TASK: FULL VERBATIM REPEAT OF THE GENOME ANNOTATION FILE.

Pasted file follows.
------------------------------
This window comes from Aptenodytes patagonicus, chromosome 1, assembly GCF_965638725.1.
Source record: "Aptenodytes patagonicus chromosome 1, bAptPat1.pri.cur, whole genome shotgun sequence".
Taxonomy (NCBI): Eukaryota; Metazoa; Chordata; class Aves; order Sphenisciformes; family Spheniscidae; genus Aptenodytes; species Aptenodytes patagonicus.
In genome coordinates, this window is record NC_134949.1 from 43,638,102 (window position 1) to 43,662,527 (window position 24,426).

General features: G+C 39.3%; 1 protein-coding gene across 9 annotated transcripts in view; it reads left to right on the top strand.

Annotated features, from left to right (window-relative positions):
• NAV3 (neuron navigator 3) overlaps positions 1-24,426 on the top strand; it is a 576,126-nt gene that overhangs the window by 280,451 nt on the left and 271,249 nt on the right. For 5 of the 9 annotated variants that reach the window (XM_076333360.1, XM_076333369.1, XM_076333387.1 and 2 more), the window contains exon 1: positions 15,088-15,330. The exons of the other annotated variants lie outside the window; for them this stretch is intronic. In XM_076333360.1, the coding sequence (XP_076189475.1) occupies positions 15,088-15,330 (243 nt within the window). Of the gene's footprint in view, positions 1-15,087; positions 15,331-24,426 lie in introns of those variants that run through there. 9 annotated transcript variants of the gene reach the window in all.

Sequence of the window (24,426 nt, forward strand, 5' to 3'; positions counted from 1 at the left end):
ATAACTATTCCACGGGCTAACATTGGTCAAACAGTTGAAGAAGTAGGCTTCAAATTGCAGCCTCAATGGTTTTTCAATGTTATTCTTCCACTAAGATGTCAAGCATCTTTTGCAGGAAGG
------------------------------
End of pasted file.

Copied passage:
This window comes from Aptenodytes patagonicus, chromosome 1, assembly GCF_965638725.1.
Source record: "Aptenodytes patagonicus chromosome 1, bAptPat1.pri.cur, whole genome shotgun sequence".
Taxonomy (NCBI): Eukaryota; Metazoa; Chordata; class Aves; order Sphenisciformes; family Spheniscidae; genus Aptenodytes; species Aptenodytes patagonicus.
In genome coordinates, this window is record NC_134949.1 from 43,638,102 (window position 1) to 43,662,527 (window position 24,426).

General features: G+C 39.3%; 1 protein-coding gene across 9 annotated transcripts in view; it reads left to right on the top strand.

Annotated features, from left to right (window-relative positions):
• NAV3 (neuron navigator 3) overlaps positions 1-24,426 on the top strand; it is a 576,126-nt gene that overhangs the window by 280,451 nt on the left and 271,249 nt on the right. For 5 of the 9 annotated variants that reach the window (XM_076333360.1, XM_076333369.1, XM_076333387.1 and 2 more), the window contains exon 1: positions 15,088-15,330. The exons of the other annotated variants lie outside the window; for them this stretch is intronic. In XM_076333360.1, the coding sequence (XP_076189475.1) occupies positions 15,088-15,330 (243 nt within the window). Of the gene's footprint in view, positions 1-15,087; positions 15,331-24,426 lie in introns of those variants that run through there. 9 annotated transcript variants of the gene reach the window in all.

Sequence of the window (24,426 nt, forward strand, 5' to 3'; positions counted from 1 at the left end):
ATAACTATTCCACGGGCTAACATTGGTCAAACAGTTGAAGAAGTAGGCTTCAAATTGCAGCCTCAATGGTTTTTCAATGTTATTCTTCCACTAAGATGTCAAGCATCTTTTGCAGGAAGG